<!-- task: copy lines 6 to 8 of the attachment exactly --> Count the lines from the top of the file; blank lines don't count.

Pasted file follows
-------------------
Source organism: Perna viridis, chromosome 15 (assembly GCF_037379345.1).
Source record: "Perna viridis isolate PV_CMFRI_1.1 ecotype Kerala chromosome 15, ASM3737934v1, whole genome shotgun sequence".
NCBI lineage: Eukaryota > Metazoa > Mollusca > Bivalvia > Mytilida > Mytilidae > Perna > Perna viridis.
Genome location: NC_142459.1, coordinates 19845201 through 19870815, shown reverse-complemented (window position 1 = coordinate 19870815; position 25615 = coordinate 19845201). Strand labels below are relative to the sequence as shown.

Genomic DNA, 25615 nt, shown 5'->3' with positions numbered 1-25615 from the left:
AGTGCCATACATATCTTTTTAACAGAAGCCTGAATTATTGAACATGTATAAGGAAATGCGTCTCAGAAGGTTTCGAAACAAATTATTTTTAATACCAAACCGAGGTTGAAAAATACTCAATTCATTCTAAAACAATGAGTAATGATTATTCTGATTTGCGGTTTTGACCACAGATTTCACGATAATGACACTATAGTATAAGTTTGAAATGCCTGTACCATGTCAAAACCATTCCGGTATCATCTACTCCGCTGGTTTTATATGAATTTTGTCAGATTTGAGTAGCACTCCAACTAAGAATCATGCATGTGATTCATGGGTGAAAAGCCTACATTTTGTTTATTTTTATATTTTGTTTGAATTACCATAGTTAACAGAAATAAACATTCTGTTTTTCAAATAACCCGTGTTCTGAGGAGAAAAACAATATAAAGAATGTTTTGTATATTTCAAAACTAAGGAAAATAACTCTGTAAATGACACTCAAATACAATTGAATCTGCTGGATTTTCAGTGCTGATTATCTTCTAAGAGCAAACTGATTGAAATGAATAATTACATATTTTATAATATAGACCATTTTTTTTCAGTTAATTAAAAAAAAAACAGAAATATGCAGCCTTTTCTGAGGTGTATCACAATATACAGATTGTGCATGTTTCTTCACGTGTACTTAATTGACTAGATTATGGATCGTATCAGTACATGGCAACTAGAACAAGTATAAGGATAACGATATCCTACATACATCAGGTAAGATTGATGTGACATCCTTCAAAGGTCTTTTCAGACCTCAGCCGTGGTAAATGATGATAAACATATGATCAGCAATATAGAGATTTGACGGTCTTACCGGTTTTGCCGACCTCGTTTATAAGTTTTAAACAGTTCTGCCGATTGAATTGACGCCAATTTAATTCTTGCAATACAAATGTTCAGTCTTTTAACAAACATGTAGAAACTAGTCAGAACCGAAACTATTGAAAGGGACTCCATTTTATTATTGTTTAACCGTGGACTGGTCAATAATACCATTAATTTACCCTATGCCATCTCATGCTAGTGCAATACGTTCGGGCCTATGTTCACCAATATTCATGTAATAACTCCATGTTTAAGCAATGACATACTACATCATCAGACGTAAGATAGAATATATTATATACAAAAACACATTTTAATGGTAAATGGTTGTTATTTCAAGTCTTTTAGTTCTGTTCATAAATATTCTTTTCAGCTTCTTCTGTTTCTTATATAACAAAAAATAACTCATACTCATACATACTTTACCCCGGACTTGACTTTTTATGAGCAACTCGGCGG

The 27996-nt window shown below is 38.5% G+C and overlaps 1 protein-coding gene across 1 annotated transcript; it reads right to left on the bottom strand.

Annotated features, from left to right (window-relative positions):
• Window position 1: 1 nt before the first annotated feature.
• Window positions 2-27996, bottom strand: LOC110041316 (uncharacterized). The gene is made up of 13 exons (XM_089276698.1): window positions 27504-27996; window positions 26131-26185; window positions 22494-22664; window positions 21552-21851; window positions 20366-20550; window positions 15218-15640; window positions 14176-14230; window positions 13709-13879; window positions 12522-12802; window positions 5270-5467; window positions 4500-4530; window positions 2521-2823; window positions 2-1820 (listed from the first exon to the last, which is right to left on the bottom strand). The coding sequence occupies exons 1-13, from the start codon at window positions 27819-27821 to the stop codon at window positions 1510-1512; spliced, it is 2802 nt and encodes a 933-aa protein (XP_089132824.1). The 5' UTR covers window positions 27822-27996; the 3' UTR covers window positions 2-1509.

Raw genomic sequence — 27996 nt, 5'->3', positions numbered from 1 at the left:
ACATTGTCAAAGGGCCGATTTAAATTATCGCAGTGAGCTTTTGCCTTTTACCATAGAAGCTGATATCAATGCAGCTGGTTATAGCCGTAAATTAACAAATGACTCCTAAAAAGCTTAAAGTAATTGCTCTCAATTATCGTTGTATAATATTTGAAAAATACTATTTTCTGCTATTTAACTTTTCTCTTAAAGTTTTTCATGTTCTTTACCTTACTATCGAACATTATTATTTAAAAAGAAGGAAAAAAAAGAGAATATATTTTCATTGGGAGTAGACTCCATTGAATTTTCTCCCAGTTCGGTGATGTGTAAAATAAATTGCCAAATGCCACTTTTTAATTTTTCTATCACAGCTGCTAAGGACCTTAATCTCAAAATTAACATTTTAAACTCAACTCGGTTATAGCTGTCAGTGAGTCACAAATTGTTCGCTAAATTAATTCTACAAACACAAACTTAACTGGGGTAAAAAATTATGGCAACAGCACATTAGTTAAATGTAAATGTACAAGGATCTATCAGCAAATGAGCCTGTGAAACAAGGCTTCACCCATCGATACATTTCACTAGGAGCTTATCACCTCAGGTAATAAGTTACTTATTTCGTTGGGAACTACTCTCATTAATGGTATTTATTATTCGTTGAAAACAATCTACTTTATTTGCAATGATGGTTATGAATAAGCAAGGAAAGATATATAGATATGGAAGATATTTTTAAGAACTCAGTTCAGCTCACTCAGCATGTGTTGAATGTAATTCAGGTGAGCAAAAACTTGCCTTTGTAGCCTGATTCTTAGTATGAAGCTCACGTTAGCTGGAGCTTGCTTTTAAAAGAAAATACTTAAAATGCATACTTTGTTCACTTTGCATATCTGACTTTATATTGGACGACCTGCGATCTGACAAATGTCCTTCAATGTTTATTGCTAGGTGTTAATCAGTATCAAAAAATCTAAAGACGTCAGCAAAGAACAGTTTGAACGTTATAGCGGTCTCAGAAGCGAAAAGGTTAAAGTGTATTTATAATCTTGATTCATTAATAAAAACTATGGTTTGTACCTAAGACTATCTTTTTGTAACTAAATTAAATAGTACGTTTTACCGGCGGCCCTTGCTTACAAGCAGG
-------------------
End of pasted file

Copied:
AGTGCCATACATATCTTTTTAACAGAAGCCTGAATTATTGAACATGTATAAGGAAATGCGTCTCAGAAGGTTTCGAAACAAATTATTTTTAATACCAAACCGAGGTTGAAAAATACTCAATTCATTCTAAAACAATGAGTAATGATTATTCTGATTTGCGGTTTTGACCACAGATTTCACGATAATGACACTATAGTATAAGTTTGAAATGCCTGTACCATGTCAAAACCATTCCGGTATCATCTACTCCGCTGGTTTTATATGAATTTTGTCAGATTTGAGTAGCACTCCAACTAAGAATCATGCATGTGATTCATGGGTGAAAAGCCTACATTTTGTTTATTTTTATATTTTGTTTGAATTACCATAGTTAACAGAAATAAACATTCTGTTTTTCAAATAACCCGTGTTCTGAGGAGAAAAACAATATAAAGAATGTTTTGTATATTTCAAAACTAAGGAAAATAACTCTGTAAATGACACTCAAATACAATTGAATCTGCTGGATTTTCAGTGCTGATTATCTTCTAAGAGCAAACTGATTGAAATGAATAATTACATATTTTATAATATAGACCATTTTTTTTCAGTTAATTAAAAAAAAAACAGAAATATGCAGCCTTTTCTGAGGTGTATCACAATATACAGATTGTGCATGTTTCTTCACGTGTACTTAATTGACTAGATTATGGATCGTATCAGTACATGGCAACTAGAACAAGTATAAGGATAACGATATCCTACATACATCAGGTAAGATTGATGTGACATCCTTCAAAGGTCTTTTCAGACCTCAGCCGTGGTAAATGATGATAAACATATGATCAGCAATATAGAGATTTGACGGTCTTACCGGTTTTGCCGACCTCGTTTATAAGTTTTAAACAGTTCTGCCGATTGAATTGACGCCAATTTAATTCTTGCAATACAAATGTTCAGTCTTTTAACAAACATGTAGAAACTAGTCAGAACCGAAACTATTGAAAGGGACTCCATTTTATTATTGTTTAACCGTGGACTGGTCAATAATACCATTAATTTACCCTATGCCATCTCATGCTAGTGCAATACGTTCGGGCCTATGTTCACCAATATTCATGTAATAACTCCATGTTTAAGCAATGACATACTACATCATCAGACGTAAGATAGAATATATTATATACAAAAACACATTTTAATGGTAAATGGTTGTTATTTCAAGTCTTTTAGTTCTGTTCATAAATATTCTTTTCAGCTTCTTCTGTTTCTTATATAACAAAAAATAACTCATACTCATACATACTTTACCCCGGACTTGACTTTTTATGAGCAACTCGGCGG

The 27996-nt window shown below is 38.5% G+C and overlaps 1 protein-coding gene across 1 annotated transcript; it reads right to left on the bottom strand.

Annotated features, from left to right (window-relative positions):